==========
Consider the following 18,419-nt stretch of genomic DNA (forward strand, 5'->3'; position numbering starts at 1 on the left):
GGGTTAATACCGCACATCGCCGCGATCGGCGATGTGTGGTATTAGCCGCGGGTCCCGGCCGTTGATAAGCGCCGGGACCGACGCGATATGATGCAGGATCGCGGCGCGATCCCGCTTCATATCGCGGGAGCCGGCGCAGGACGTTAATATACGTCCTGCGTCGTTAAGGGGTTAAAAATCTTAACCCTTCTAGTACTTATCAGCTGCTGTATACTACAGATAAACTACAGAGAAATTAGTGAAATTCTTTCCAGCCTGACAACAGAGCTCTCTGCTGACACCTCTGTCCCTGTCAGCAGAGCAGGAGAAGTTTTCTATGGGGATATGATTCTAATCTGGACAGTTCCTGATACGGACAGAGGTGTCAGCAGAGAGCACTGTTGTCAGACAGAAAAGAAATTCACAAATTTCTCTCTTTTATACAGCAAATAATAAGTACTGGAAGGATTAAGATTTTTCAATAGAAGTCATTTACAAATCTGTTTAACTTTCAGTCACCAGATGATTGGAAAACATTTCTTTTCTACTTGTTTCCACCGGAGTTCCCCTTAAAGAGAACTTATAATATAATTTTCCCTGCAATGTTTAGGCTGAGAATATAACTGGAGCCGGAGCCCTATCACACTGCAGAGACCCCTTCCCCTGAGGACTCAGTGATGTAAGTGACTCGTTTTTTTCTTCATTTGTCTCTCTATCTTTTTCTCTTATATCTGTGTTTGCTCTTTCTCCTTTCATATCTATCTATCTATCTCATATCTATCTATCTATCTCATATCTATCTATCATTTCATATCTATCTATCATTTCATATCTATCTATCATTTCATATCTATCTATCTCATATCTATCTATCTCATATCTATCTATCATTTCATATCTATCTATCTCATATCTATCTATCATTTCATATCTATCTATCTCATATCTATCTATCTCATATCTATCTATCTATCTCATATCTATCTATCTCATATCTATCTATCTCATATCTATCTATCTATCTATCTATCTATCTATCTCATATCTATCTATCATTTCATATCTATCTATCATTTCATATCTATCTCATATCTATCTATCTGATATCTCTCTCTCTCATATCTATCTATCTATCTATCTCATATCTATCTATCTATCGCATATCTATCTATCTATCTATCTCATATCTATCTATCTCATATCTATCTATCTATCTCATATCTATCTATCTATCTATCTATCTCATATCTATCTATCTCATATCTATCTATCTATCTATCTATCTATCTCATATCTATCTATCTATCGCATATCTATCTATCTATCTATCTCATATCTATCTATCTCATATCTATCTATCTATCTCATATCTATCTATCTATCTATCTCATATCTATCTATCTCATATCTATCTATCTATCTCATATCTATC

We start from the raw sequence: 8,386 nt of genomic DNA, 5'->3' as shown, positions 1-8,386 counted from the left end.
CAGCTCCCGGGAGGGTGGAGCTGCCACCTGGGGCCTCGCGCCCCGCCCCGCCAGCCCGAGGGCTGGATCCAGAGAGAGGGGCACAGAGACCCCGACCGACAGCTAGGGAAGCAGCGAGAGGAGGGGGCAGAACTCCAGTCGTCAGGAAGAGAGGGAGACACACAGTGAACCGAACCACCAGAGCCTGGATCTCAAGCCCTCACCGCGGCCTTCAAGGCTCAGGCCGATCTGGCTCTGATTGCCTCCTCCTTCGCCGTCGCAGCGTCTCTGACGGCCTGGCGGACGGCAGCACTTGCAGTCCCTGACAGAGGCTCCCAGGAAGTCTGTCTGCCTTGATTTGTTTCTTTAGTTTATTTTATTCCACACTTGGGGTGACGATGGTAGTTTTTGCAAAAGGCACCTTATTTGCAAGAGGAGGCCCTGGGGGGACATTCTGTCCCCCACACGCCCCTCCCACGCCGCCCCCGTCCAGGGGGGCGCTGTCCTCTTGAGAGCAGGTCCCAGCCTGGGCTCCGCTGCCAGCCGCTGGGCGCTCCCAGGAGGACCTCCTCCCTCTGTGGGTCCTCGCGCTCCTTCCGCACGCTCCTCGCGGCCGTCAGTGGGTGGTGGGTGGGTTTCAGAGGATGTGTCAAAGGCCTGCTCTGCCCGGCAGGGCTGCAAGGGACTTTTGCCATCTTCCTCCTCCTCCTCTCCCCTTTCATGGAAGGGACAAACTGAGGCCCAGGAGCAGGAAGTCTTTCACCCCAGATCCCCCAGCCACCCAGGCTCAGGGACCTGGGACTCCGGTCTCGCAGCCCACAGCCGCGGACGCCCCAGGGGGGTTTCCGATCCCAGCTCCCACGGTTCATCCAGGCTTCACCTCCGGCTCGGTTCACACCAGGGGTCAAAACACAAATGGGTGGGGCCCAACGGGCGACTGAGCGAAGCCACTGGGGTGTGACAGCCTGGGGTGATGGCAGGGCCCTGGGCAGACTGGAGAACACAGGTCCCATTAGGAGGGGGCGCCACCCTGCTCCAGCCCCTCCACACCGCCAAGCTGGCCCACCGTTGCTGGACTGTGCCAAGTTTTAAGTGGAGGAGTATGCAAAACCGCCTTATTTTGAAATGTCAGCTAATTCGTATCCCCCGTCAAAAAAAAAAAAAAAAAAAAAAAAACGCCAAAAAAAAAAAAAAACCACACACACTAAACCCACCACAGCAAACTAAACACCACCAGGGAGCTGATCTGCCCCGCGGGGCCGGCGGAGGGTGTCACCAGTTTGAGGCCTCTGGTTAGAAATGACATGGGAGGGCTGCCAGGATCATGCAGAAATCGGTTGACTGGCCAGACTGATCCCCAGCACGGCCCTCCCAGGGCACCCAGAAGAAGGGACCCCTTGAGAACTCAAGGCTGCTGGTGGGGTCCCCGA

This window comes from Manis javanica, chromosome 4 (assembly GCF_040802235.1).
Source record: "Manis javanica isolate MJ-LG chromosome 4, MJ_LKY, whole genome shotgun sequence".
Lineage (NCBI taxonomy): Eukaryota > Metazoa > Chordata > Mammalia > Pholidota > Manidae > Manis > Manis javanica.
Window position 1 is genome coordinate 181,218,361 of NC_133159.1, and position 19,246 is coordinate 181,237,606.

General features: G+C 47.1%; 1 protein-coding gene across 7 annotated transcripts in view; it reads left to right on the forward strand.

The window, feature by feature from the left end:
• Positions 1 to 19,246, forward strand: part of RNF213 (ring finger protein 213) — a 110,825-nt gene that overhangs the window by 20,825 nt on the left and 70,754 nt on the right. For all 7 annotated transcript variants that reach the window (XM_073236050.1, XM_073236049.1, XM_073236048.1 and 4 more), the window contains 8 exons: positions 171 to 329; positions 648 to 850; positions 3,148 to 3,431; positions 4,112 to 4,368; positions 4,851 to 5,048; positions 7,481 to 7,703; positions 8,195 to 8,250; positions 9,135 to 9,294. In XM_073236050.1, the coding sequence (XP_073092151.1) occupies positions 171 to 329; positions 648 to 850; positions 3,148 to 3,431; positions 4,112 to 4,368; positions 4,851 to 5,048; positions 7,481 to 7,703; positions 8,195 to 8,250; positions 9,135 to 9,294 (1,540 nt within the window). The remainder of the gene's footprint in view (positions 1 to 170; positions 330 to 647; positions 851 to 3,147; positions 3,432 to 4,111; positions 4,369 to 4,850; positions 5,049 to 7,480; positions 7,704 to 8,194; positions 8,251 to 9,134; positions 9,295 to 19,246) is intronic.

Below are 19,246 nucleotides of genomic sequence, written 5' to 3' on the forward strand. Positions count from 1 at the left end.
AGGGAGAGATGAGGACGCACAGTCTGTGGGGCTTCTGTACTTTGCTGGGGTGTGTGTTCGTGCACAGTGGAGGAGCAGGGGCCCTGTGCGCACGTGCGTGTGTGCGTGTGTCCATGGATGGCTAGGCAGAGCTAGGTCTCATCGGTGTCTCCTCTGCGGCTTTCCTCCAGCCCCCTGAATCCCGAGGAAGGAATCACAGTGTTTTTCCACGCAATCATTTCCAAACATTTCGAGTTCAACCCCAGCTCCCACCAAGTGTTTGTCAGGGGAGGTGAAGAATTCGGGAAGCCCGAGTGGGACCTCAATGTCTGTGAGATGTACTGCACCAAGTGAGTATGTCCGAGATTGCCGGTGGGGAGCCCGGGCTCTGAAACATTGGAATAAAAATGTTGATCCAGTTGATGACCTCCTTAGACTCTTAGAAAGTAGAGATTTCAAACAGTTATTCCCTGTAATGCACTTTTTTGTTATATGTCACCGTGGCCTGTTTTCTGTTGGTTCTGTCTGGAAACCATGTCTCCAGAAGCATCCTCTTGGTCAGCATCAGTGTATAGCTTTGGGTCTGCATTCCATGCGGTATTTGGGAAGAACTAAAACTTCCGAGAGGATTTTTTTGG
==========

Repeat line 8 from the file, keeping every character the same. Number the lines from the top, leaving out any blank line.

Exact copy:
Window position 1 is genome coordinate 181,218,361 of NC_133159.1, and position 19,246 is coordinate 181,237,606.